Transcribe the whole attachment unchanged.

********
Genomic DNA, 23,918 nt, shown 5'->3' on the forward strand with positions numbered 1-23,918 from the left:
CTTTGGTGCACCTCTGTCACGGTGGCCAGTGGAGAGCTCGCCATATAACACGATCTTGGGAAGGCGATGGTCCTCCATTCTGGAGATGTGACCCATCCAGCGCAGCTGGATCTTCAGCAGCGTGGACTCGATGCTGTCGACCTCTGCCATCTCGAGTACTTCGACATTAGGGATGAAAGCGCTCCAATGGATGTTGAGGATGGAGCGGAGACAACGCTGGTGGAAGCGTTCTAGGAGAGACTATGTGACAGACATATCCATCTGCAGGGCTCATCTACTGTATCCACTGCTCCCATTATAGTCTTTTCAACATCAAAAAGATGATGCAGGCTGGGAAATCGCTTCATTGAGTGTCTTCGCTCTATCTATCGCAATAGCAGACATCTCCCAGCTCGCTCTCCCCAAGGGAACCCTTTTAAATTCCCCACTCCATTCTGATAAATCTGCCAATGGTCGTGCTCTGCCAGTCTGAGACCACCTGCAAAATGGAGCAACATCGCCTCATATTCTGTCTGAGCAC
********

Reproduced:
Genomic DNA, 23,918 nt, shown 5'->3' on the forward strand with positions numbered 1-23,918 from the left:
CTTTGGTGCACCTCTGTCACGGTGGCCAGTGGAGAGCTCGCCATATAACACGATCTTGGGAAGGCGATGGTCCTCCATTCTGGAGATGTGACCCATCCAGCGCAGCTGGATCTTCAGCAGCGTGGACTCGATGCTGTCGACCTCTGCCATCTCGAGTACTTCGACATTAGGGATGAAAGCGCTCCAATGGATGTTGAGGATGGAGCGGAGACAACGCTGGTGGAAGCGTTCTAGGAGAGACTATGTGACAGACATATCCATCTGCAGGGCTCATCTACTGTATCCACTGCTCCCATTATAGTCTTTTCAACATCAAAAAGATGATGCAGGCTGGGAAATCGCTTCATTGAGTGTCTTCGCTCTATCTATCGCAATAGCAGACATCTCCCAGCTCGCTCTCCCCAAGGGAACCCTTTTAAATTCCCCACTCCATTCTGATAAATCTGCCAATGGTCGTGCTCTGCCAGTCTGAGACCACCTGCAAAATGGAGCAACATCGCCTCATATTCTGTCTGAGCAC